Last November I had … hmmm … let’s just say there was an unsettling life event of my own. I had a spontaneous and unexpected experience that left me completely wiped out and emotionally vulnerable. My body responded in a way I was not expecting and I was immediately slammed with flu. At the age of 35, I had never until that point experienced the flu and I can’t say I recommend. 2 stars out of 5. No fun. Would not repeat. But what I found really amazing was the dissociation my body and mind threw me into to protect me from this event. I spent about 10 days “stuck”. I can’t even describe it properly, because my memory from that time is blurry, but I was numb and totally disinterested in the world around me. I couldn’t engage at all. It all just felt “too much”.
On day 10, after the flu had cleared, I set myself up for at-home restorative yoga practice; getting the sense that it was why my body was crying out for. I spent 90 minutes in a quiet room with candles, gentle movement and relaxing music, breathing life back into my body. Taking my focus inwards I allowed the hollow parts of me to fill up with light again, gently, subtly. I inadvertently self-administered the most meaningful path to recovery from my traumatic experience.
Over the following days I gradually reconnected with the world around me; walking into my wardrobe felt like Christmas. It felt like I hadn’t seen my things in years; clothes, jewellery, trinkets, books, my beloved journal…all of it had been forgotten. It was a deeply profound experience, and I don’t know how long it would have taken me to return to myself without the intervention of my yoga practice.
Just breathe, baby
If you have stumbled on this page in the pursuit of more information, or are experiencing feelings of dissociation or anxiety, just know you aren’t alone. Don’t diminish your experience, don’t belittle, it’s hard to see the woods for the trees when you are slap bang in the middle of the forest. And baby, we don’t even know how big our forest is right now.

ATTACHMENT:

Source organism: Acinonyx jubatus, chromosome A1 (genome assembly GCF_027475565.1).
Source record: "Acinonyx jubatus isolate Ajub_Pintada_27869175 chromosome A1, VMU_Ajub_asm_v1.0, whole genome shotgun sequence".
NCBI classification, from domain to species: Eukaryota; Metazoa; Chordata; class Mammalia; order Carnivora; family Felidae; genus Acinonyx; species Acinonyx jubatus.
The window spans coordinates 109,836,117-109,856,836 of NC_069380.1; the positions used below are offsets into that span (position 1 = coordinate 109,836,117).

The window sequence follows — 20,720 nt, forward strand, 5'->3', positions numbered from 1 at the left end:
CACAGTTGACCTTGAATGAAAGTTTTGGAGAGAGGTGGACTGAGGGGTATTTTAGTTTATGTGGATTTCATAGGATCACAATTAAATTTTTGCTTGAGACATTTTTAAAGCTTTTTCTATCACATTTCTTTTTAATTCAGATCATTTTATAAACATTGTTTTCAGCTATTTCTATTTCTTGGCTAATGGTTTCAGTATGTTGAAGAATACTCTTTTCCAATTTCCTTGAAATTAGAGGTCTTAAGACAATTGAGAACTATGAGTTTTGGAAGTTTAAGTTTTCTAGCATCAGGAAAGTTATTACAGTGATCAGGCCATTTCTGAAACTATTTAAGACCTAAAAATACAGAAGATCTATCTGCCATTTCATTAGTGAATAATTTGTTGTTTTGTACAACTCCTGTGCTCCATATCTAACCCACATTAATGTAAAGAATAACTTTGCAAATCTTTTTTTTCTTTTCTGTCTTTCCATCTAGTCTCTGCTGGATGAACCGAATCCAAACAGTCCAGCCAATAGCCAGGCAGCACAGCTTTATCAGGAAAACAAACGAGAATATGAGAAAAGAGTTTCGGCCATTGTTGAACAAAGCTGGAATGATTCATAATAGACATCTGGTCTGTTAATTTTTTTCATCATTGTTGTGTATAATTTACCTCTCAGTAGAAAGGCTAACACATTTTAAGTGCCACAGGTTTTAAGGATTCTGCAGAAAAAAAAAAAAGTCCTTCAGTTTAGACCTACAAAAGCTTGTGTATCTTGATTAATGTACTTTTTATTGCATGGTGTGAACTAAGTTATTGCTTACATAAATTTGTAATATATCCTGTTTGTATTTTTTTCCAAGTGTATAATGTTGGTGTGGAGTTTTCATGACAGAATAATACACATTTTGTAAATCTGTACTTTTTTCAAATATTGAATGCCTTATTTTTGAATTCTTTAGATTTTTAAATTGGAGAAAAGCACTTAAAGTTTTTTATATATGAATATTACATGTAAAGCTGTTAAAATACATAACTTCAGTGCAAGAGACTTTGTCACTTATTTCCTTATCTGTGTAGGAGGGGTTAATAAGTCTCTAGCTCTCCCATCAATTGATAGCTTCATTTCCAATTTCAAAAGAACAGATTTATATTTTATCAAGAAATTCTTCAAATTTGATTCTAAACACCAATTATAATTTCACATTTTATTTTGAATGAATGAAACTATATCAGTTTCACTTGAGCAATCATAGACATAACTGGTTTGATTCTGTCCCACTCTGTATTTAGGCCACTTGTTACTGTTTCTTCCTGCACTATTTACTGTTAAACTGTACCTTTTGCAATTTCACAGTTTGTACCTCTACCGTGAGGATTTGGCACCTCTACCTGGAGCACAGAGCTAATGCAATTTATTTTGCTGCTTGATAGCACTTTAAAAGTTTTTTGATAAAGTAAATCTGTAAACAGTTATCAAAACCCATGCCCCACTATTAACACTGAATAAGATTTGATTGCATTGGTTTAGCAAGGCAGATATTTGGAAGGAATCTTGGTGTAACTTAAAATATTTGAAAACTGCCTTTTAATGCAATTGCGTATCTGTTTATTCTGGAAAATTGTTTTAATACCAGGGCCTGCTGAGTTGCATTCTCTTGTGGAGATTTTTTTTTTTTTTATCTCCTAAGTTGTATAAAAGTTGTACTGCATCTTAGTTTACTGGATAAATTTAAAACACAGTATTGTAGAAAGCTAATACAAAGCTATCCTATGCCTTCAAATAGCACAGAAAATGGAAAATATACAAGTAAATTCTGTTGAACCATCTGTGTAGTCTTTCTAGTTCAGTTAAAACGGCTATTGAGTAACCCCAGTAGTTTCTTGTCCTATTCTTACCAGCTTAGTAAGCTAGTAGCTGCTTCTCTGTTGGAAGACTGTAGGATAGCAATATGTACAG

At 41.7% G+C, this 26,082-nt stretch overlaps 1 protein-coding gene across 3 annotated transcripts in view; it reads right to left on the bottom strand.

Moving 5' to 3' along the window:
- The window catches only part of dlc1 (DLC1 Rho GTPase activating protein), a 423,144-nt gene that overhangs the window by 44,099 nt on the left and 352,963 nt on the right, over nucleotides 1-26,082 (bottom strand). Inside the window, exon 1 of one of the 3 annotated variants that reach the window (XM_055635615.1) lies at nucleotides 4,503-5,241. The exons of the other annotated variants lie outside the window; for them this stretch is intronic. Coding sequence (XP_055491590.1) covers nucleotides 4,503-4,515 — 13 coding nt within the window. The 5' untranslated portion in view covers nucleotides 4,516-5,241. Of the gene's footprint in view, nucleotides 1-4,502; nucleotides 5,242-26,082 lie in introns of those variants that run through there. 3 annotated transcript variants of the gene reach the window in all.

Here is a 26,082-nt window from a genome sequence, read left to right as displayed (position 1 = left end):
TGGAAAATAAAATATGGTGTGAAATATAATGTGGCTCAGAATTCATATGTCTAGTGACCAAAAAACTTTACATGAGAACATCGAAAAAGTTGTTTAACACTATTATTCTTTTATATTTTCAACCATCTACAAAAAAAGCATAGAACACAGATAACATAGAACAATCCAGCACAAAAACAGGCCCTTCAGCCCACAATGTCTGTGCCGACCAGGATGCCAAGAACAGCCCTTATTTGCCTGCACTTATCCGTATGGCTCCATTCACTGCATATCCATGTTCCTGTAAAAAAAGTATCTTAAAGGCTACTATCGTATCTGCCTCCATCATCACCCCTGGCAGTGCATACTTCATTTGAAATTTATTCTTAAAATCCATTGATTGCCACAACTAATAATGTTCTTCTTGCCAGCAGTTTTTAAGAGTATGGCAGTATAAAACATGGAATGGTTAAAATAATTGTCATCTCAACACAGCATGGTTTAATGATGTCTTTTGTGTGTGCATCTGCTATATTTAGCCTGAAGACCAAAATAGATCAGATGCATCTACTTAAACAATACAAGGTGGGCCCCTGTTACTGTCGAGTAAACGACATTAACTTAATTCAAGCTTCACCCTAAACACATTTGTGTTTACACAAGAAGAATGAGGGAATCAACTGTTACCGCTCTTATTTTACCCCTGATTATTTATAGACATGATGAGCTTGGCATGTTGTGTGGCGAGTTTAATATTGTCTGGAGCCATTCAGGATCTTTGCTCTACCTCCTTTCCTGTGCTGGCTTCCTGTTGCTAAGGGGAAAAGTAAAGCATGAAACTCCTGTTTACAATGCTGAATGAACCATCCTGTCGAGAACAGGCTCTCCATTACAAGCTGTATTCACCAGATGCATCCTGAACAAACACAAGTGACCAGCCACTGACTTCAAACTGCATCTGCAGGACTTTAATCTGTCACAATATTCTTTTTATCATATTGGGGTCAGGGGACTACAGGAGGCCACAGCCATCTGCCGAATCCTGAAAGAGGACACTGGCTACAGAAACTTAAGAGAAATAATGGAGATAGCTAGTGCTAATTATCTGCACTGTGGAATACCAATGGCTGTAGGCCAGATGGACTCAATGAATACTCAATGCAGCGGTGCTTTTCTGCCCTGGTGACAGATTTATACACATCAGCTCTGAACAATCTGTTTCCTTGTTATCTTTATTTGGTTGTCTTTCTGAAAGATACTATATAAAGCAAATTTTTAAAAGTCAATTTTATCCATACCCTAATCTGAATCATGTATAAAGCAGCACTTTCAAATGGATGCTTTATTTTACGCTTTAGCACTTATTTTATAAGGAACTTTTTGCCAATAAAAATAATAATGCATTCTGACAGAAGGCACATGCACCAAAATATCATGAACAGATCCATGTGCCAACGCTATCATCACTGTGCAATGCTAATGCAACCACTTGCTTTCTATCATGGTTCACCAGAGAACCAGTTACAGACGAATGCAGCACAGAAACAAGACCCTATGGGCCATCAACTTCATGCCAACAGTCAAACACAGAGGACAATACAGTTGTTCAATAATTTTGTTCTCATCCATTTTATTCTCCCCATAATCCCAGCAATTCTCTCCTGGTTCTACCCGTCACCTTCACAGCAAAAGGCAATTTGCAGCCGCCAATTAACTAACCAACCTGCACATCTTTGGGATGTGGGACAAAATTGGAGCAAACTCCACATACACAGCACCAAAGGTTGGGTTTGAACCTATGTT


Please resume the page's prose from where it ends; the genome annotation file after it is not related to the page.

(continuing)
My yoga practice has been a source of ongoing strength and resilience, but you don’t need to suddenly learn how to do headstands or Insta-ready backbends. Get into your own skin for 15 minutes by focussing on your breath, bringing your awareness onto your skin, onto your muscles, onto your bones; noticing the sensations within your own wonderfully-unique body. Breathing slowly through your nose is a way of activating your parasympathetic nervous system; inviting your body to rest and digest and sending a message to your brain that things are ok. You are safe. You are secure.
Join a class
Break the cycle of fight and flight and find a restorative yoga or meditation class near you. I run a restorative / relaxing yoga class on Wednesday evenings, which can be booked here.
You are not alone, if you are suffering through feelings of distress or anxiety, please reach out to one of these fantastic services
- Aware: 1800 80 48 48 firstname.lastname@example.org https://www.aware.ie/
- Turn2me: www.Turn2me.ie
- Samaritans: Tel. email@example.com www.samaritans.ie
- Shine: firstname.lastname@example.org / 01 5413715 www.shine.ie
- SpunOut.ie: SpunOut.ie is Ireland’s youth information website by young people, for young people. Funded by the HSE. www.SpunOut.ie
- Pieta House: 1800 247 247. TXT Helpline: 51444 www.pieta.ie
Health Service Executive: The HSE website has updated factual information and advice regarding COVID-19 (coronavirus) HSE.ie. If you develop a fever or any respiratory symptoms contact your GP or HSELive on 1850 241 850.
Tamara is the self-proclaimed Unqualified Blogger. She is a Marketing Communications / Brand Consultant and Creative Generalist. She is available for speech writing, tattoo conventions and karaoke parties or would love to work with you on your latest marketing or creative challenges. Stay in touch on Instagram, Facebook, LinkedIn, Twitter or Contact her directly.